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Decisions of the Superior Courts of New South Wales, 1788-1899

Macdonald v Wright [1837] NSWSupC 66

succession, right to sell land, specific performance, defences, trust, breach of

Supreme Court of New South Wales

Dowling A.C.J., and Burton and Kinchela JJ, 6 October 1837

Source: Sydney Gazette, 7 October 1837[ 1]

Macdonald v. Wright and others. - This was an amicable suit, to obtain a decree of the Court under the following circumstances:- On the 30th May, 1836, defendant in his own name sold to the plaintiff an allotment of land at Darlinghurst, containing rather more than two acres, for £1150.  Mr. Macdonald afterwards found that Mr. Wright had not sold the land in his own right, but as executor to the late Mr. Whitfield; and as there was some doubt whether under Mr. Whitfield's will the executor could sell real estates, an application was made to the Court to confirm the sale.  Upon reading the will, the Court was of opinion that although the executors were empowered to sell real estates to pay the testator's debts, they could not sell it to pay debts contracted by themselves: if the personal estate was not sufficient to pay for the maintenance and education of the infants, the Court, as guardian to the infants, would have seen whether it was necessary to sell.  The only way in which the defendant could give the plaintiff a title, would be to apply to the Court for leave to sell.  Decree refused.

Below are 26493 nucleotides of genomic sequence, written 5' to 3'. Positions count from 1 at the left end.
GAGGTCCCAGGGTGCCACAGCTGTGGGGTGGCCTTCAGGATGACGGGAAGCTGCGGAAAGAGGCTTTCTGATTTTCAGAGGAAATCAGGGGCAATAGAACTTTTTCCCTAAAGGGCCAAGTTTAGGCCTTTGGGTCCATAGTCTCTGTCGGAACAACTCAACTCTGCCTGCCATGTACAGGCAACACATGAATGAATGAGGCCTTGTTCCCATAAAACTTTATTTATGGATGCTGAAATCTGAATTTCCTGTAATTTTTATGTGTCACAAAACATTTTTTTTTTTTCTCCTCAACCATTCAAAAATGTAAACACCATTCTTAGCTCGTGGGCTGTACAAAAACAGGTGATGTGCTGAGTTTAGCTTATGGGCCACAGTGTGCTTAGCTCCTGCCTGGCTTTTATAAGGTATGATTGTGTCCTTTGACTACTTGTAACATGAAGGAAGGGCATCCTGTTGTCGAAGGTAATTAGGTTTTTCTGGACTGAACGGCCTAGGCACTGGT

Counsel for the plaintiff, Mr. Windeyer; for the executor, Mr. a'Beckett: for the infants, Mr. S. Stephen.


[1 ] See also Sydney Herald, 9 October 1837.

Published by the Division of Law, Macquarie University